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Print Edition> Business
UPDATED: August 23, 2010 NO. 34 AUGUST 26, 2010
Nanning-Singapore Economic Corridor
The pan-Beibu Gulf economic cooperation will connect neighboring countries and stimulate the development of ASEAN free trade area

FAST CONNECTION: Yunnan completed 100,000 km of high-quality highways in order to create a better connection to ASEAN countries (LIN YIGUANG)

The fifth Pan-Beibu Gulf Economic Cooperation Forum was held in Nanning, capital of Guangxi Zhuang Autonomous Region, on August 12-13. At the forum, the attendees reached an agreement on the construction of the Nanning-Singapore Economic Corridor.

Ma Biao, Chairman of Guangxi Zhuang Autonomous Region, said at the forum that the development of the corridor comes at a good time with vast potential and that it will become a new economic growth engine for China and Association of Southeast Asian Nations (ASEAN) countries.

Le Manh Hung, Vice Minister of Transport of Viet Nam, suggested ASEAN members coordinate and improve relevant laws and regulations to encourage a flow of private capital into construction and grant support to slow-developing countries.

John Wong, professor of East Asian studies at the National University of Singapore, said the corridor should be a comprehensive, modern channel with advanced infrastructure and be able to soundly promote the development of industry and agriculture.

At the closing ceremony on August 13, think tanks from pan-Beibu Gulf countries issued a joint proposal that these countries should conduct bilateral or multilateral cooperation with one another in international trade, tourism and cross-border passenger and cargo transportation.

The proposed corridor will begin in Nanning in China and run through Hanoi in Viet Nam, Vien Chang in Laos, Phnom Penh in Cambodia, Bangkok in Thailand, Kuala Lumpur in Malaysia, and Singapore by railways, expressways, waterways and air routes. Relevant countries should cooperate to take advantage of each member's strengths and form a transnational economic corridor. The corridor, affecting an Asian population of 1.5 billion, was initiated in 2006 after a consensus was reached by China and ASEAN members.

The embryo

Ma said the corridor has already taken shape, in terms of transportation and cross-border cooperation zones.

At present, the expressway from Nanning, capital of Guangxi, to Youyiguan, a town in the autonomous region on the China-Viet Nam border, has been completed. In the meantime, 10 of the 24 approved international highways from Guangxi to Viet Nam are now open to public traffic. Guangxi and Viet Nam have agreed to jointly construct two expressways from Youyiguan to Hanoi and from Dongxing to Hanoi. The two sides will also revamp two railways from Nanning to Hanoi and from Ho Chi Minh City to Phnom Penh.

A railway has already been in operation from Nanning to Singapore, excluding sections from Ho Chi Minh City in Viet Nam to Phnom Penh in Cambodia, and from Phnom Penh to Aranya Prathet in Cambodia. An international passenger train from Nanning to Hanoi began operation on January 1, 2009. In July, representatives and experts from China and Viet Nam completed a joint feasibility study report on a cross-border economic cooperation zone, connecting Pinxiang in China and Dong Dang in Viet Nam. The report suggested each country dedicate 8.5 square km of land to the creation of the zone.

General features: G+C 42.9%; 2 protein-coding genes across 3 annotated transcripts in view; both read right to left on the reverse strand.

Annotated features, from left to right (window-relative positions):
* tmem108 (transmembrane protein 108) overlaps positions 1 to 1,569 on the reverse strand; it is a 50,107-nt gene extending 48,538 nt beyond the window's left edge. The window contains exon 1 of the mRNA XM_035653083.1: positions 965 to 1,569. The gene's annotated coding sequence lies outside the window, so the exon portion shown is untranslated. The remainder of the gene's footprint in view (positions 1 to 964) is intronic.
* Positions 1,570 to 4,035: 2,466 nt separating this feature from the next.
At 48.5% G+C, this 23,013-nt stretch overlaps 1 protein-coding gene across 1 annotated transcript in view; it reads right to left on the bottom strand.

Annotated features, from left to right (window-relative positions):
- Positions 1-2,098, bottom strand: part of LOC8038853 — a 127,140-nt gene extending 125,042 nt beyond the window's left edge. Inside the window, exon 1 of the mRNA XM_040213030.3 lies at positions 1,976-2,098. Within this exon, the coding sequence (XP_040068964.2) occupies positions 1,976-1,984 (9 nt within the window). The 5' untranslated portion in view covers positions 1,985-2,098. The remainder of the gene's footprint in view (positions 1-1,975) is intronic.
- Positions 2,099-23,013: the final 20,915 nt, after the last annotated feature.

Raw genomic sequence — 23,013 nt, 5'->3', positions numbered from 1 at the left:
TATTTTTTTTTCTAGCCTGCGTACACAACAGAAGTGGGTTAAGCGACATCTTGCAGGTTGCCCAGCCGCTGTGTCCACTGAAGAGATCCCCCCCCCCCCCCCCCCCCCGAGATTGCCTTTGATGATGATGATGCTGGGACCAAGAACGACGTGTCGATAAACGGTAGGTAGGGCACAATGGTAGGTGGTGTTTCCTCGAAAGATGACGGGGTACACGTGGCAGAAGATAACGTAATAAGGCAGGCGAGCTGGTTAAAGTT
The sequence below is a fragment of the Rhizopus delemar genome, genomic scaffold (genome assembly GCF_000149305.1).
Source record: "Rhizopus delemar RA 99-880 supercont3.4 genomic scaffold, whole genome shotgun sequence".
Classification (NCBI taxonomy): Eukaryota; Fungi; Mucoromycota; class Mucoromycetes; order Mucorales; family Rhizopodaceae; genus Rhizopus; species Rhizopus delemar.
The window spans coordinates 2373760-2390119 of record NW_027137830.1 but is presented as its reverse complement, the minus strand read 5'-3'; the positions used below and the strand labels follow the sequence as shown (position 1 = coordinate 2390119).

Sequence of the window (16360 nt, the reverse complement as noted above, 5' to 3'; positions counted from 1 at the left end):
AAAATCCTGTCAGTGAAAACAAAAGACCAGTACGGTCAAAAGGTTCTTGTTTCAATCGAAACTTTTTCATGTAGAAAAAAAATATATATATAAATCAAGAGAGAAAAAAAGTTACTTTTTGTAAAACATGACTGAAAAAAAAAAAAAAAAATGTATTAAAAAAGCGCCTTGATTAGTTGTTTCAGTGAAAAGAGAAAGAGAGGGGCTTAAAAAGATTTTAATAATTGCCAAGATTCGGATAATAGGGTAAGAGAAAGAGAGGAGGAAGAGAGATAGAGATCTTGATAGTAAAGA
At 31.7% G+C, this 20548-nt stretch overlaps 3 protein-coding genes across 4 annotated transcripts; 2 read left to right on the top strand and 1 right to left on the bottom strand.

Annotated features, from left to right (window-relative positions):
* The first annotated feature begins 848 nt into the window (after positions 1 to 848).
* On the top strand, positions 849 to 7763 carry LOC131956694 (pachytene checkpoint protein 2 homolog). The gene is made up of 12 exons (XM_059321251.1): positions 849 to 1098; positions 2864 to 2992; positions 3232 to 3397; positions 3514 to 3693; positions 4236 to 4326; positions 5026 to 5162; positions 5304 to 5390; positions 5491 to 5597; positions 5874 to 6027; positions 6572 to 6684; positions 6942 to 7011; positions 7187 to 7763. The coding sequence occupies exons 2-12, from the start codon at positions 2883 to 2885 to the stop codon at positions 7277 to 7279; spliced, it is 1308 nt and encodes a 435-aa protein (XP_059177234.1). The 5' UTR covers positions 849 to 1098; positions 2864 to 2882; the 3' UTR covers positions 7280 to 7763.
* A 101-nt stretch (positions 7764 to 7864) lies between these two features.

In terms of aviation, Guangxi has international flights to 11 key cities in eight ASEAN countries.

Gu Xiaosong, Vice President of the Guangxi Academy of Social Sciences, told Beijing Review that since the corridor was proposed, relevant countries have been engaged in planning and construction. At present, the roads and railways alongside the corridor are convenient and unobstructed and road conditions are highly rated. Roads running through China, Thailand, Malaysia and Singapore are mostly expressways, but the roads in Viet Nam and Laos are secondary and tertiary.

Gu said the corridor is considered one of the most important regional economic cooperation projects between China and ASEAN. On one end of the corridor are relatively developed ASEAN countries or cities, like Singapore and Kuala Lumpur, while the other is in China's moderately developed Pearl River Delta region. The middle part of the corridor runs through the less-developed Greater Mekong subregional cooperation countries. The economic potential of the corridor is important in forming an interactive atmosphere, promoting investment and expanding communication. Propelled by the strong economic engines on both ends of the corridor, the rich-poor gap along the corridor will be greatly narrowed and the development of Greater Mekong subregional cooperation looks promising.

Gu said the corridor will greatly promote the tourism cooperation of nearby countries. Viet Nam is rich in tourism resources, with six locations listed on the United Nations Educational, Scientific and Cultural Organization's World Heritage List. Laos has a pair of locations on the same list. With advanced service industries, Singapore, Malaysia and Thailand have always been popular tourist destinations in East Asia. The corridor will further boost tourism between China and the Indo-China Peninsula. Gu said the number of tourists visiting the countries will increase greatly due to a convenient visa process.

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